Lifetime BDPA Member, Dr. Juan E. Gilbert, receives National Medal of Technology and Innovation
WASHINGTON—Today, President Biden is awarding the National Medal of Science and the National Medal of Technology and Innovation to a number of Americans who have made exemplary achievements in science, technology, and innovation to strengthen our nation’s well-being.
The National Medal of Science is the nation’s highest scientific honor. Established by Congress in 1959 and administered by the U.S. National Science Foundation, it is bestowed by the President of the United States on individuals deserving of special recognition for their outstanding contributions in biology, computer sciences, education sciences, engineering, geosciences, mathematical and physical sciences, and social, behavioral, and economic sciences, in service to the Nation.
The National Medal of Technology and Innovation is the nation’s highest award for technological achievement. It recognizes American innovators whose vision, intellect, creativity, and determination have strengthened America’s economy and improved our quality of life. Established by Congress and administered by the United States Patent and Trademark Office (USPTO), the first Medal of Technology was presented in 1985.
President Biden often says that America can be defined in a single word: possibilities. Those who earn these awards embody the promise of America by pushing the boundaries of what is possible. These trailblazers have harnessed the power of science and technology to tackle challenging problems and deliver innovative solutions for Americans, and for communities around the world.
These medalists have made discoveries that enable lifesaving medical treatments, help fight the opioid epidemic, improve food security, advance accessibility, protect our democracy, and much more. Their accomplishments advance American leadership in science, technology, and innovation, and their work inspires the next generation of American minds. The recipients are listed below.
Recipients of the National Medal of Science
- Huda Akil, University of Michigan
- Barry C. Barish, California Institute of Technology
- Gebisa Ejeta, Purdue University
- Eve E. Marder, Brandeis University
- Gregory A. Petsko, Harvard Medical School, Brigham & Women’s Hospital
- Myriam Sarachik, (posthumously) The City College of New York
- Subra Suresh, Massachusetts Institute of Technology, Brown University
- Shelley E. Taylor, University of California, Los Angeles
- Sheldon Weinbaum, The City College of New York
Recipients of the National Medal of Technology and Innovation
- Mary-Dell Chilton, Syngenta Biotechnology, Inc.
- John M. Cioffi, Stanford University, ASSIA, Inc.
- Rory A. Cooper, University of Pittsburgh, U.S. Department of Veterans Affairs
- Ashok Gadgil, University of California, Berkeley, Lawrence Berkeley National Laboratory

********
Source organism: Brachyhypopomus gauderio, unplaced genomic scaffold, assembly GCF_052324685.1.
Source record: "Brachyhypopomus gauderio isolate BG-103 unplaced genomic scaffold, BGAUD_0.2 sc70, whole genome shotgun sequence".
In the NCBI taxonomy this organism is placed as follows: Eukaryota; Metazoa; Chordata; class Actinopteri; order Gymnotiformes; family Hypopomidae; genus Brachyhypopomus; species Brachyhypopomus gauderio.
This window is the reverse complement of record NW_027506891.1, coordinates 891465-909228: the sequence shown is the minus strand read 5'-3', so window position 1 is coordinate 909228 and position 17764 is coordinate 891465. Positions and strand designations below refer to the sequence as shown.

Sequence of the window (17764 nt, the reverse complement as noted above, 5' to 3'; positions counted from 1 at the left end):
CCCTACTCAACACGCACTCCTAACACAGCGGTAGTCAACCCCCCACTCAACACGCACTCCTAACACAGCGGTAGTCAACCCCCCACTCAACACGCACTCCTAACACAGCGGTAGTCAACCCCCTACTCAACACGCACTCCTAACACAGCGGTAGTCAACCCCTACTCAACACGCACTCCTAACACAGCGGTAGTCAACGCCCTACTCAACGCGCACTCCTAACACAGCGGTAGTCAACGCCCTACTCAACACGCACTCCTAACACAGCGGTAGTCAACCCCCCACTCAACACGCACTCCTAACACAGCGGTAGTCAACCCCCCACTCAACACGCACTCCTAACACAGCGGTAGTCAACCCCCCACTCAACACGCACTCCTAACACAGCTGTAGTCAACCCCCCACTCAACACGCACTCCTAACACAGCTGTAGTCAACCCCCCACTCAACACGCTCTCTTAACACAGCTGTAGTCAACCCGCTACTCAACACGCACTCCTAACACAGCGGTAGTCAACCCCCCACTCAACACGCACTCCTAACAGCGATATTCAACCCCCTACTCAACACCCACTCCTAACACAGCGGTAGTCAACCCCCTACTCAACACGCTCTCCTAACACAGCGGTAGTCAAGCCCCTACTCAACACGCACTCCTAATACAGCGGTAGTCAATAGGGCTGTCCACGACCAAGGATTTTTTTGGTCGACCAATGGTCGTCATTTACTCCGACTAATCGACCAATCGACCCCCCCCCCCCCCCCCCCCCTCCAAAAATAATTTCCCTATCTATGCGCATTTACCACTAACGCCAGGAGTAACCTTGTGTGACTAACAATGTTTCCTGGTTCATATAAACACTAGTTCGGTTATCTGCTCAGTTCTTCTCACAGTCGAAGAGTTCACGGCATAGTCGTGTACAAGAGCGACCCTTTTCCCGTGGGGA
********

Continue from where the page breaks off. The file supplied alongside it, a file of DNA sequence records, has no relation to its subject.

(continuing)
- Juan E. Gilbert, University of Florida
- Charles W. Hull, 3D Systems
- Jeong H. Kim, Kiswe Mobile, Inc.
- Steven A. Rosenberg, National Cancer Institute
- Neil Gilbert Siegel, University of Southern California
- James G. Fujimoto and Eric Swanson, Massachusetts Institute of Technology and David Huang, Oregon Health & Science University (team)
One of this year’s distinguished recipients of the National Medal of Technology and Innovation is Dr. Juan E. Gilbert. Dr. Gilbert has been a member of BDPA (formerly known as Black Data Processing Associates) since 1995. He is the Andrew Banks Family Preeminence Endowed Professor and Chair of the Computer & Information Science & Engineering Department at the University of Florida where he leads the Human Experience
Research Lab. Dr. Gilbert has research projects in election security/usability/accessibility, advanced learning technologies, usability and accessibility, Broadening Participation in Computing, Human-Centered AI/machine learning (AiML) and Ethnocomputing (Culturally Relevant Computing).
He has published more than 250 articles, given more than 250 talks and obtained more than $28 million dollars in research funding. He is an ACM Fellow, a Fellow of the American Association of the Advancement of Science and a Fellow of the National Academy of Inventors.
In 2012, Dr. Gilbert received the Presidential Award for Excellence in Science, Mathematics, and Engineering Mentoring from President Barack Obama. He also received the American Association for the Advancement of Science (AAAS) 2014 Mentor Award. Dr. Gilbert received the 2021 ACM SIGCHI Social Impact Award. He received the 2018 Computer Research Association’s A. Nico Habermann Award. He was also named a 2015-2106 AAAS-Lemelson Invention Ambassador, Speech Technology Luminary by Speech Technology Magazine and a national role model by Minority Access Inc.
Dr. Gilbert was named a Master of Innovation by Black Enterprise Magazine, a Modern-Day Technology Leader by the Black Engineer of the Year Awards (BEYA) Conference, the Pioneer of the Year by the National Society of Black Engineers and he received an Epsilon Award from BDPA for Outstanding Technical Contribution.
Dr. Gilbert has served on 3 National Academies consensus committees, “The Role of Authentic STEM Learning Experiences in Developing Interest and Competencies for Technology and Computing”, “The Science of Effective Mentoring in Science, Technology, Engineering, Medicine, and Mathematics (STEMM)” and “The Future of Voting: Accessible, Reliable, Verifiable Technology” Dr. Gilbert received his MS and PhD degrees in computer science from the University of Cincinnati. He also received his BS in Systems Analysis from Miami University in Ohio.
Dr. Gilbert is featured on page 26 of your 2023 Black History special edition of bdpatoday®.
— Sources and photos: The White House, ACM, BDPA, University of Florida
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